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Published on June 30, 2020

The new mommy diaries

It was a normal delivery, and then problems started

By Stephanie Johnson / The Bulletin

It was as if the Grim Reaper in fancy black scrubs had walked into my delivery room at 4 a.m. He asked me if I had a living will.

You must have the wrong room. Why would I need that at my age? This is where I am about to give birth to our son. After that, everything went blank on my part. Either I had developed a major problem, or this doctor dressed in black was being overly dramatic.

He was talking, but I couldn’t hear him. I became terrified. David, my husband, talked with him. There was a problem - 140 over 118.

This was not a basketball final score. It was my blood pressure. The nurse walked out without saying anything after taking it. They took it all night long. I failed all of it. It was staying high.

Luckily, David heard everything, and he basically said that my blood pressure levels were extremely high. The doctor in the Grim Reaper outfit was there because my blood pressure was so high that it triggered an alarm. My condition had to be assessed within a certain time frame, it was explained.

That made some sense now, but the Grim Reaper act was still weird. I guess doctors are doing stuff like this every day and sometimes forget how it affects other people who are not doctors. Maybe it will just scare the living daylights out of them.

I went from an emotional high of giving birth, to a low after being asked if I had a living will. Who in their 20s has a living will? I was thinking that he would only ask this if my life was in danger.

They said I had tested positive for pre-eclampsia. I had never heard of it. I thought everything was good. The baby and I were starting to adjust to each other. The high blood pressure had been around for a while, and nobody seemed too alarmed - until now. The doctors kept looking at my feet and legs while asking me the same questions.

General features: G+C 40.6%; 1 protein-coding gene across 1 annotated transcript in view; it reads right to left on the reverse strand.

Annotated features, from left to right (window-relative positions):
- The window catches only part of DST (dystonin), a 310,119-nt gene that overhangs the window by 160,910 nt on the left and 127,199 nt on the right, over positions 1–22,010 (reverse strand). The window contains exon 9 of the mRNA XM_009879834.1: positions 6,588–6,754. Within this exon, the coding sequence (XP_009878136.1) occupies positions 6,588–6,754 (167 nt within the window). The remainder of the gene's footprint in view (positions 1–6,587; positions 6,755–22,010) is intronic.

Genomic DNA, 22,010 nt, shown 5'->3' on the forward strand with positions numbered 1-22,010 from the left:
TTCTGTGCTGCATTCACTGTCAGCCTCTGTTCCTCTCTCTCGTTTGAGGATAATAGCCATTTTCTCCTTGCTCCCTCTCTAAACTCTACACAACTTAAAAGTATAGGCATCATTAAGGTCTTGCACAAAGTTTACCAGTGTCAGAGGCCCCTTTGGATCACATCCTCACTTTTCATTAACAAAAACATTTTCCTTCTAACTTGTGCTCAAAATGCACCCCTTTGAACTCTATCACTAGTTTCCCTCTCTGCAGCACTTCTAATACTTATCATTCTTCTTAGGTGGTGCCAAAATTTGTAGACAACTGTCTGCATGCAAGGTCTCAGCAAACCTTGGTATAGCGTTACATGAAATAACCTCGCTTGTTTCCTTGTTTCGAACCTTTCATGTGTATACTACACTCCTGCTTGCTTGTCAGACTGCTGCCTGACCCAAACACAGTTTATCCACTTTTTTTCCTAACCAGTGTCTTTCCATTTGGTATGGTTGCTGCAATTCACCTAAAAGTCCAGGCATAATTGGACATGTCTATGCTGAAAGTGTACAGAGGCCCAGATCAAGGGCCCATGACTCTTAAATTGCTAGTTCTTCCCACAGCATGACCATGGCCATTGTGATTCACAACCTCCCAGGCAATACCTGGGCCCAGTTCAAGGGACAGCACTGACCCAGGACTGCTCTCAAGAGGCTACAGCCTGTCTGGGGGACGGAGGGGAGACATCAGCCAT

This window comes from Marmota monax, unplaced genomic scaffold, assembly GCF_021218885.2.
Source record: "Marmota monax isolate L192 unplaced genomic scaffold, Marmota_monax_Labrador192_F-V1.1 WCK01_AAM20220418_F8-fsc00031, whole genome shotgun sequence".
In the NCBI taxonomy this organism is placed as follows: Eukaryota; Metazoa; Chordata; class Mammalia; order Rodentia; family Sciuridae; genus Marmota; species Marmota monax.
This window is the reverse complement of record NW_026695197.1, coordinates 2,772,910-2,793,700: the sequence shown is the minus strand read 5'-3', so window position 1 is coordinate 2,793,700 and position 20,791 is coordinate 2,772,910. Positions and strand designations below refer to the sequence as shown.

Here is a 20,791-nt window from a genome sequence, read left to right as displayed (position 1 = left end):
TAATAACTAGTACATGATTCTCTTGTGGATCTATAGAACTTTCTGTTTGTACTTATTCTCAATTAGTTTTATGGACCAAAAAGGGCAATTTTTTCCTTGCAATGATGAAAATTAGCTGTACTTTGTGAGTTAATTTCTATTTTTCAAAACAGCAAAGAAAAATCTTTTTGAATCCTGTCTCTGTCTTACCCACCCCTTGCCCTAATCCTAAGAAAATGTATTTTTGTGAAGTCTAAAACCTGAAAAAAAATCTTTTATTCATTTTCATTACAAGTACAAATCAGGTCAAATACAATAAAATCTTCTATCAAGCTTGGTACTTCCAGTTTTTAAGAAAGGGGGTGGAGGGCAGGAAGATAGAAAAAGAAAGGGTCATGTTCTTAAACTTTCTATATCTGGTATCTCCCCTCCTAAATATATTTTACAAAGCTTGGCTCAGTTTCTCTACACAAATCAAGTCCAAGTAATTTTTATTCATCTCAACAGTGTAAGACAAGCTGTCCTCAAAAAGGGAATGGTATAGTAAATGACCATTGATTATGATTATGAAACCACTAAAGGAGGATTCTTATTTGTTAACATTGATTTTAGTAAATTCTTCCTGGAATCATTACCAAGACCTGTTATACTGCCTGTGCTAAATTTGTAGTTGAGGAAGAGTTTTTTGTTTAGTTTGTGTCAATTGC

I had just given birth to a perfectly healthy baby boy. I never thought about my own health, or that I could be in danger. I was only worried about our baby.

If you don’t know what postpartum preeclampsia is, here is the definition online: Postpartum preeclampsia is a condition that can happen after childbirth. This rare condition will cause the woman to have high blood pressure and high levels of protein in her urine. This is a serious condition that can lead to brain damage, stroke, and even death if not treated.

No wonder the nurses continued watching me like a hawk. I avoided looking at it or googling it because I was scared, but David called it up on his phone. He looked terrified, as if he saw a ghost. I have never seen him that pale in the face before.

With so much going on, David and I decided to keep this to ourselves and not tell family yet.
As they continued to watch my vitals, I was in high-alert mode. I was still trying to feed my newborn baby and was recovering from delivery while having to deal with a possible medical emergency on my hands.

I was prescribed some blood pressure medicine. Since I wasn’t having any other symptoms, such as swelling, headaches, or blurry vision, we were allowed to be discharged the next night.
They figured I would relax better at home, but they let me know if I had any symptoms, I should go straight to the E.R.

That was a relief. There was no Grim Reaper at home, just a baby room waiting for its new occupant.

The first night at home was a struggle, trying to feed and soothe a newborn while also checking my numbers. They were still high. I tried to relax as much as I could. The doctors said the blood pressure would go down; the question was, when?

I kept checking my blood pressure several times a day, but it stayed put. I thought that I might have to go to the ER if the reading didn’t change.

Then one day I wrapped the sleeve around my arm and proceeded to do what I had done so many times.

The sleeve inflated, and the machine beeped. Then it was over - the reading showed 112 over 72.

David and I were in tears - tears of joy.

(You can reach Stephanie at stephanie.bulletin@gmail.com. Or by writing to: The Bulletin, P.O. Box 2426, Angleton, TX. 77516)